If it felt like an ambush, it wasn’t meant to be. We had our fourth détente on Friday night. Howie and Mrs. Howie joined us. Two new friends rounded out the eight at the table. Vance and his bride couldn’t attend and we all missed them. Toward the end of four fruitful hours of conversation I looked at J (CC) and said, “I think it is unlikely that Russell will return to faith.” And then the slow motion began.
Why would I say such a thing about you after meeting regularly for over a year? What did I mean by it? Did I realize the effect it could have on your best friend? She likened it to a cancer diagnosis.
Why say it? I didn’t say it out of despair, disregard, disdain, or hopelessness. I’ve spent over a year trying to learn your language – – one that I don’t naturally speak. I tend to speak and think narratively. You tend to speak and think paradigmatically. They are both valid and can complement each other beautifully. After a year of reading what you read and reading what you write, I think it is unlikely that your criteria to come back to faith will be met. And that’s okay. We can continue to model a friendship going forward. I said it largely in support of the theme I come back to frequently in our conversations – – be truthful. It is better to declare where you are and who you are than to keep a tenuous tally on who knows what when. There is less cognitive burden, and I argue, less internal strife.
What did I mean by it? I certainly did not mean that I can or will judge your soul. The God who made you knows you in a way that I never could – – knows you in a way that you can’t even know yourself. That God loves you and my love for you is a faint reflection. But I do love you. I want the best for you and for your family. I want you and J to thrive and for your girls to be able to face the world honestly and with hope. You are very quickly approaching the honest questions of a precocious child – – and evasion is not the best path.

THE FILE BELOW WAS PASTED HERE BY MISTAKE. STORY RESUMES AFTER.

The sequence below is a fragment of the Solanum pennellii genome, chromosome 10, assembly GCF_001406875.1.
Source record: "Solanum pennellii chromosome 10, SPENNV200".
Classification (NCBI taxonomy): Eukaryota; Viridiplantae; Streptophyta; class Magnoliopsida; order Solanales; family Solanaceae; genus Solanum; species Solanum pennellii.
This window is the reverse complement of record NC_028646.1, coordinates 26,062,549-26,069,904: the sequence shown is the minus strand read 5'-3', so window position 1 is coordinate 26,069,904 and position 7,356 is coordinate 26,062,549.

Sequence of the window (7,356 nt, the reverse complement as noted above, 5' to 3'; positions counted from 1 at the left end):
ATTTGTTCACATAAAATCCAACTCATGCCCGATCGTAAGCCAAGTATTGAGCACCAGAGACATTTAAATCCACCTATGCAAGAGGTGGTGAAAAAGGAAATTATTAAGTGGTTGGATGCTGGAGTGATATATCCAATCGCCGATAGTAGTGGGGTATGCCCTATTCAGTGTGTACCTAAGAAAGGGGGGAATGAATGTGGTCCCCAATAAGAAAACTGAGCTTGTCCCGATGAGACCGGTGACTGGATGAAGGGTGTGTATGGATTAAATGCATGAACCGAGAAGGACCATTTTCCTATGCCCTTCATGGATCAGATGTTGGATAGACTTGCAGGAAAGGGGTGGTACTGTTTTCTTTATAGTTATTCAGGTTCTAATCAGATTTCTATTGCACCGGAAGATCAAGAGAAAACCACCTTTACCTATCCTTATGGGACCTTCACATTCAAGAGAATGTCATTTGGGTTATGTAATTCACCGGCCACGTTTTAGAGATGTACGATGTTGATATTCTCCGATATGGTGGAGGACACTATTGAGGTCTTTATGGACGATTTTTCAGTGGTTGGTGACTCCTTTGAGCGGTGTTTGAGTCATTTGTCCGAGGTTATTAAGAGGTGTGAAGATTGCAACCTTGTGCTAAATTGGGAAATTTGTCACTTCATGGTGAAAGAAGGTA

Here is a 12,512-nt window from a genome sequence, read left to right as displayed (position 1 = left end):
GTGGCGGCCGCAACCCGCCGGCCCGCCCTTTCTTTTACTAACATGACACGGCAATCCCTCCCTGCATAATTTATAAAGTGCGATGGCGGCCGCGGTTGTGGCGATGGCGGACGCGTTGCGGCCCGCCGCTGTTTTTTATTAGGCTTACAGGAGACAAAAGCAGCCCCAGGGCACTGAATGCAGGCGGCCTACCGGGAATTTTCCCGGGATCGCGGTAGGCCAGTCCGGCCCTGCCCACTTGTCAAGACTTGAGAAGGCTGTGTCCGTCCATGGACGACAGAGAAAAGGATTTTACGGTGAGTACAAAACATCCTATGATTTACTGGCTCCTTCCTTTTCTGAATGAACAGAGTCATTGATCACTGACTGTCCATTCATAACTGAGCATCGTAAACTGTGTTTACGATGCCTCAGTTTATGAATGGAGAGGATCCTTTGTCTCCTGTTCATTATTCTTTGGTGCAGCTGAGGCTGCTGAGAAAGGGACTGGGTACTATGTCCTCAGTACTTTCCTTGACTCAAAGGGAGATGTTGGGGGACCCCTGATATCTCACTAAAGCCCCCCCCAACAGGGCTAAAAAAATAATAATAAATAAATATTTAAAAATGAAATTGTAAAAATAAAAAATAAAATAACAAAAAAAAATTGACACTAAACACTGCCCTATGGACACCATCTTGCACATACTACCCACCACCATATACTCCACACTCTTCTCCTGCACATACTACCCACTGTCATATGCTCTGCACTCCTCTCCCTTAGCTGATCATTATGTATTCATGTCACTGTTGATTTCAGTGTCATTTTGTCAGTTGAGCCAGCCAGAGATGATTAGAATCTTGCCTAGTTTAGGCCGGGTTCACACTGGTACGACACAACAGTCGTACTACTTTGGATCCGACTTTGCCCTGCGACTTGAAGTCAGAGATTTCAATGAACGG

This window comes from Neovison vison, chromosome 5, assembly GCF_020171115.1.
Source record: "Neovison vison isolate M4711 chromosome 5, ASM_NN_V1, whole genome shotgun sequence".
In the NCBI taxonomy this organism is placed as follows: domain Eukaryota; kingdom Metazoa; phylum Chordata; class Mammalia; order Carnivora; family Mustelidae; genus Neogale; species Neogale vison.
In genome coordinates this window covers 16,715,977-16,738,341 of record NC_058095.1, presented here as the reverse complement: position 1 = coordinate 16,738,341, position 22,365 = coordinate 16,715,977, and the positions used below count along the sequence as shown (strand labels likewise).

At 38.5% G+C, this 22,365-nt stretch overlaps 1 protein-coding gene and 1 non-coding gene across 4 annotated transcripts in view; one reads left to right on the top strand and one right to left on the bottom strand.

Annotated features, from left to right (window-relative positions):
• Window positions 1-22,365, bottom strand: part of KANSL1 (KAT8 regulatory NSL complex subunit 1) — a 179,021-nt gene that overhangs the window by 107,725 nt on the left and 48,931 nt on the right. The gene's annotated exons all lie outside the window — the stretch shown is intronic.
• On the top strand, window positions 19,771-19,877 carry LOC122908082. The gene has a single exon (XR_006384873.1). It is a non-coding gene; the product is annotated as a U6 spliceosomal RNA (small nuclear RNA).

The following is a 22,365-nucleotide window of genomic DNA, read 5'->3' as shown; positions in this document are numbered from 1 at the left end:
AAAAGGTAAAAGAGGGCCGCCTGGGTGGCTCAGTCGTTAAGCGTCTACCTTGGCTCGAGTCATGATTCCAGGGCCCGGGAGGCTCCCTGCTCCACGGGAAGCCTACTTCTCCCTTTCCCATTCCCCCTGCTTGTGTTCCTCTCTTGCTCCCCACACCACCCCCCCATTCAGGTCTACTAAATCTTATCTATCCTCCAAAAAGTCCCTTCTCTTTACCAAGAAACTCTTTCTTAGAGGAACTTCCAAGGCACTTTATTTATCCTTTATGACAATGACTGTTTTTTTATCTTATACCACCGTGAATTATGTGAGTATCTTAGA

Did I realize the effect this could have on your best friend? I think that I did. One of the first things we talked about one-to-one, then with J at the détente table, was your fear that she would take the girls and leave when you first expressed your doubts. I don’t think that is in her character. If she stays a believer there is a clear scriptural imperative for her to stay. But your very reason for doubt centers on the unreliability of scripture. So I did understand your worry and promised you both that Mrs. Pascal and I would stand for your marriage. I loathe divorce (not the people broken by it). I felt that your bride introduced us and in part encouraged this blog in an effort to bring you back to faith so that you both could regain that point of shared experience and strength. I felt that she experienced your doubts through the lens of a wife who loved and through the words of a husband who loved. You have never been antagonistic to believers in your doubts – – especially not to the believer with whom you share your life. Was it my place to speak this to you both? Only you can answer. I waited for two and a half years and dedicated hundreds of hours of thought, reading, writing and prayer – – tens of hours in face to face conversation. I hope that I earned the trust to speak truth.
What if you don’t come back? I’m your friend and will stay. I stand for your marriage and for your loyalty as a husband and father. I count you as evidence that one can love deeply while not believing that God is in his heavens or that Jesus walked the earth as his sign of compassion. I will continue to listen and to write with you and will try to stand on the bridge between those who follow Christ, follow other gods, or follow none at all.